I was running a little late for this panel, but it dealt with the issues you can address in YA. And why to use YA.
Using YA stories can help us model ways of dealing with real hard issues that teens might not know how to deal with. You can use it to show teens taking active roles in overcoming trauma.
Why Do We Need YA – and YA that deals with Hard Stuff?
- So the readers know they’re not alone
- So the readers can see heroes fighting their own darkness
- To provide tent poles for teens, with their wild emotions/hormones – teens get subtext
- As an escape. They can pull the readers out of their own situations and give them the distance they need to examine it more objectively.
- To model how to process certain things, and can identify things the readers are needing or feeling. Putting into words what they can’t.
Things to Avoid:
- Don’t just have a quick fix for the issues
- Don’t treat mental illness or chronic health issues as something that can be cured. Show them being lived with.
For teens who may be worried about a book being too intense or triggering:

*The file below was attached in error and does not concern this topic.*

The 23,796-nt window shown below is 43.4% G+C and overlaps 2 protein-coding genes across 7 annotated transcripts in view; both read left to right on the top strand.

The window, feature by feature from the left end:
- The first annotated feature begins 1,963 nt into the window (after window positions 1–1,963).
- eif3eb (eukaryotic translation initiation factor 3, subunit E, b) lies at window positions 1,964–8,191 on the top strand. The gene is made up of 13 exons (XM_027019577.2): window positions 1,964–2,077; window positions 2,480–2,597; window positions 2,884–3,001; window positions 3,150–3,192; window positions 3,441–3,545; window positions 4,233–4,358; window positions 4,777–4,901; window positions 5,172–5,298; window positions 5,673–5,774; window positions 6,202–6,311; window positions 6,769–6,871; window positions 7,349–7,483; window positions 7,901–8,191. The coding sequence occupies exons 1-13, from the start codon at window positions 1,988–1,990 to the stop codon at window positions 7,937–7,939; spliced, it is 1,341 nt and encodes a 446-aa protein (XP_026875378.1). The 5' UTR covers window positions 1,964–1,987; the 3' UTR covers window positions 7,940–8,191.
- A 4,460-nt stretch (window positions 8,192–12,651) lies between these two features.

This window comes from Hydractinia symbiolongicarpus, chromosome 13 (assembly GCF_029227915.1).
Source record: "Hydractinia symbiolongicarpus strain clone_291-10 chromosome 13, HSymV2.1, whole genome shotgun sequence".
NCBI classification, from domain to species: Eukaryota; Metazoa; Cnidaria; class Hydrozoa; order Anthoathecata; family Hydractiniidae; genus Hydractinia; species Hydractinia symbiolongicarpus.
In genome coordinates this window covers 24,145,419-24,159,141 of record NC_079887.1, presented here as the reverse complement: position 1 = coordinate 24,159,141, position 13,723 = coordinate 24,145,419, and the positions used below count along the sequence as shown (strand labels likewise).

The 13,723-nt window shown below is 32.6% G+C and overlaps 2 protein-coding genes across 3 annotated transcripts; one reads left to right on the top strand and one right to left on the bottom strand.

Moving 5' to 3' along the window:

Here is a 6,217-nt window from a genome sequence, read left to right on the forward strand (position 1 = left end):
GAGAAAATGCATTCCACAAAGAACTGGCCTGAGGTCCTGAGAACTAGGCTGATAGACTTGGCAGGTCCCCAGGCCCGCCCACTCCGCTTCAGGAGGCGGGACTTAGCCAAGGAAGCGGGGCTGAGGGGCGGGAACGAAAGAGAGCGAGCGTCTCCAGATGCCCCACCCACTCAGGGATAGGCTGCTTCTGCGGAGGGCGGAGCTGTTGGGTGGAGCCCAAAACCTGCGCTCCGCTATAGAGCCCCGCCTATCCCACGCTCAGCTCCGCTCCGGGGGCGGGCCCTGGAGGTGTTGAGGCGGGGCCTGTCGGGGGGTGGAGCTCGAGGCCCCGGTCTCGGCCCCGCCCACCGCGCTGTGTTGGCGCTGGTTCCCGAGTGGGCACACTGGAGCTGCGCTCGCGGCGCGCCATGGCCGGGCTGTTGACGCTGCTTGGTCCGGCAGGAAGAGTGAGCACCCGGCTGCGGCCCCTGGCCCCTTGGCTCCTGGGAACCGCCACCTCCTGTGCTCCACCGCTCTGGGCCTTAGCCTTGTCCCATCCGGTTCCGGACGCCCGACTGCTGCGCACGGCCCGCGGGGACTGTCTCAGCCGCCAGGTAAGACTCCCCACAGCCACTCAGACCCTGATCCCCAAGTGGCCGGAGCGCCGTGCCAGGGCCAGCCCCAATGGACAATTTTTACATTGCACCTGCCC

- the Library of Congress text on the Copyright page tells the themes the story will be dealing with.
- Scholastic books tend to have thematic questions at the back, to demonstrate what themes are addressed
- Best is a librarian who knows the reader and what they can handle, but responses to hard scenes can be unpredictable.
- Butter – Erin Jane Lang – Deals w/ obesity, suicide, and social media
- Rage: A Love Story – Julie Anne Peters – Deals w/ lesbians in an abusive relationship
- This Song Will Save Your Life – Leila Sales – Deals w/ friendship, identity, and suicide
- Daughters unto Devils – Amy Lukavics – Deals w/teen pregnancy, miscarriage [Horror]
- Beautiful Decay – Sylvia Lewis – Deals w/ Alcoholic parent [Zombies]
- Pretty Girl-13 – Liz Coley – Deals w/ Abuse
- Chinese Handcuffs – Chris Crutcher – Deals w/ suicide, abuse
YA should always offer hope.
You don’t need to “happily ever after” the book, but end in hope.